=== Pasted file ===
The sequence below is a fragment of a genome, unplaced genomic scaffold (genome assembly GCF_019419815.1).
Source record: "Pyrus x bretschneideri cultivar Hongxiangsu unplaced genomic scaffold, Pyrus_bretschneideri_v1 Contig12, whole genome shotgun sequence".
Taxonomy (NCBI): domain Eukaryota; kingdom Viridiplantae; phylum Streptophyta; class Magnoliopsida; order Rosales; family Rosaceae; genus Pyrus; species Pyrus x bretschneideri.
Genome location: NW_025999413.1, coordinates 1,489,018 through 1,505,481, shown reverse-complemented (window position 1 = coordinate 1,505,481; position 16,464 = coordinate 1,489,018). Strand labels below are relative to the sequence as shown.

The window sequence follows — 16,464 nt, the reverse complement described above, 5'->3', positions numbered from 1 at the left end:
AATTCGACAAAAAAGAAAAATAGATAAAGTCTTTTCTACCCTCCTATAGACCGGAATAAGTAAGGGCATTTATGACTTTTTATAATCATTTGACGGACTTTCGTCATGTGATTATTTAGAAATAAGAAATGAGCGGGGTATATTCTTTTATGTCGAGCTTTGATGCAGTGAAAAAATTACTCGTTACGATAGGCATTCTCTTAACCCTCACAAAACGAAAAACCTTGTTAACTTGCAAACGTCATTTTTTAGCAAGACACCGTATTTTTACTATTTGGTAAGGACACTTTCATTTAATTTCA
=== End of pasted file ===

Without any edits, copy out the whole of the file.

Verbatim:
The sequence below is a fragment of a genome, unplaced genomic scaffold (genome assembly GCF_019419815.1).
Source record: "Pyrus x bretschneideri cultivar Hongxiangsu unplaced genomic scaffold, Pyrus_bretschneideri_v1 Contig12, whole genome shotgun sequence".
Taxonomy (NCBI): domain Eukaryota; kingdom Viridiplantae; phylum Streptophyta; class Magnoliopsida; order Rosales; family Rosaceae; genus Pyrus; species Pyrus x bretschneideri.
Genome location: NW_025999413.1, coordinates 1,489,018 through 1,505,481, shown reverse-complemented (window position 1 = coordinate 1,505,481; position 16,464 = coordinate 1,489,018). Strand labels below are relative to the sequence as shown.

The window sequence follows — 16,464 nt, the reverse complement described above, 5'->3', positions numbered from 1 at the left end:
AATTCGACAAAAAAGAAAAATAGATAAAGTCTTTTCTACCCTCCTATAGACCGGAATAAGTAAGGGCATTTATGACTTTTTATAATCATTTGACGGACTTTCGTCATGTGATTATTTAGAAATAAGAAATGAGCGGGGTATATTCTTTTATGTCGAGCTTTGATGCAGTGAAAAAATTACTCGTTACGATAGGCATTCTCTTAACCCTCACAAAACGAAAAACCTTGTTAACTTGCAAACGTCATTTTTTAGCAAGACACCGTATTTTTACTATTTGGTAAGGACACTTTCATTTAATTTCA